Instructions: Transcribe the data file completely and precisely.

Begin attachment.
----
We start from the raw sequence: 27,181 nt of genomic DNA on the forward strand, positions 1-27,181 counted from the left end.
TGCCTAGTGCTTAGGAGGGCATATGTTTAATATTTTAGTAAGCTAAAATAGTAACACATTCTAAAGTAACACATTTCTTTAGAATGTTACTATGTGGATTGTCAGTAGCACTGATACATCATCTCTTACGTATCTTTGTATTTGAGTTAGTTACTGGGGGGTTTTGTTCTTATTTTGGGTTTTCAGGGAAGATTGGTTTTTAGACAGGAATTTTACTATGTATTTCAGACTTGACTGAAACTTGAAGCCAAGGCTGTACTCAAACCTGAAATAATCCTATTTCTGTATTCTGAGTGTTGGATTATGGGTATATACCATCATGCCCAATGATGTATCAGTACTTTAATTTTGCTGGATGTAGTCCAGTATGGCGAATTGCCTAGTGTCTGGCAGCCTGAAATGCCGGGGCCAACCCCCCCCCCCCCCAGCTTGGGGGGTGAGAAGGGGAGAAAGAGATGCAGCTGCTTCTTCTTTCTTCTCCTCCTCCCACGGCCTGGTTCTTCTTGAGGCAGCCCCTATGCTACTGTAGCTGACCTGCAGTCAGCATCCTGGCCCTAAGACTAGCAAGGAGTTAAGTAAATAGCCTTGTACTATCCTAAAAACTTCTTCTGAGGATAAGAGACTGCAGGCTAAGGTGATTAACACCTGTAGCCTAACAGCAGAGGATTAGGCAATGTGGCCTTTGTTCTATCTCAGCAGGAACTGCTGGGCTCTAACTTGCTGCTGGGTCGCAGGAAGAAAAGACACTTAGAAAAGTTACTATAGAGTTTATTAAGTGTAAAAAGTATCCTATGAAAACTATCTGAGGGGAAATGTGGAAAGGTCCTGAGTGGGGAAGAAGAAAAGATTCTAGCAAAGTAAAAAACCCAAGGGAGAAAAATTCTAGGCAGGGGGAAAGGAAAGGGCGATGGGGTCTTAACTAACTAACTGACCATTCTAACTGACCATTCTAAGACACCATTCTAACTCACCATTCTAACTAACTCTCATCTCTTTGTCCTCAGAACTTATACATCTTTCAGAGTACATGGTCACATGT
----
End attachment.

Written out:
We start from the raw sequence: 27,181 nt of genomic DNA on the forward strand, positions 1-27,181 counted from the left end.
TGCCTAGTGCTTAGGAGGGCATATGTTTAATATTTTAGTAAGCTAAAATAGTAACACATTCTAAAGTAACACATTTCTTTAGAATGTTACTATGTGGATTGTCAGTAGCACTGATACATCATCTCTTACGTATCTTTGTATTTGAGTTAGTTACTGGGGGGTTTTGTTCTTATTTTGGGTTTTCAGGGAAGATTGGTTTTTAGACAGGAATTTTACTATGTATTTCAGACTTGACTGAAACTTGAAGCCAAGGCTGTACTCAAACCTGAAATAATCCTATTTCTGTATTCTGAGTGTTGGATTATGGGTATATACCATCATGCCCAATGATGTATCAGTACTTTAATTTTGCTGGATGTAGTCCAGTATGGCGAATTGCCTAGTGTCTGGCAGCCTGAAATGCCGGGGCCAACCCCCCCCCCCCCCAGCTTGGGGGGTGAGAAGGGGAGAAAGAGATGCAGCTGCTTCTTCTTTCTTCTCCTCCTCCCACGGCCTGGTTCTTCTTGAGGCAGCCCCTATGCTACTGTAGCTGACCTGCAGTCAGCATCCTGGCCCTAAGACTAGCAAGGAGTTAAGTAAATAGCCTTGTACTATCCTAAAAACTTCTTCTGAGGATAAGAGACTGCAGGCTAAGGTGATTAACACCTGTAGCCTAACAGCAGAGGATTAGGCAATGTGGCCTTTGTTCTATCTCAGCAGGAACTGCTGGGCTCTAACTTGCTGCTGGGTCGCAGGAAGAAAAGACACTTAGAAAAGTTACTATAGAGTTTATTAAGTGTAAAAAGTATCCTATGAAAACTATCTGAGGGGAAATGTGGAAAGGTCCTGAGTGGGGAAGAAGAAAAGATTCTAGCAAAGTAAAAAACCCAAGGGAGAAAAATTCTAGGCAGGGGGAAAGGAAAGGGCGATGGGGTCTTAACTAACTAACTGACCATTCTAACTGACCATTCTAAGACACCATTCTAACTCACCATTCTAACTAACTCTCATCTCTTTGTCCTCAGAACTTATACATCTTTCAGAGTACATGGTCACATGT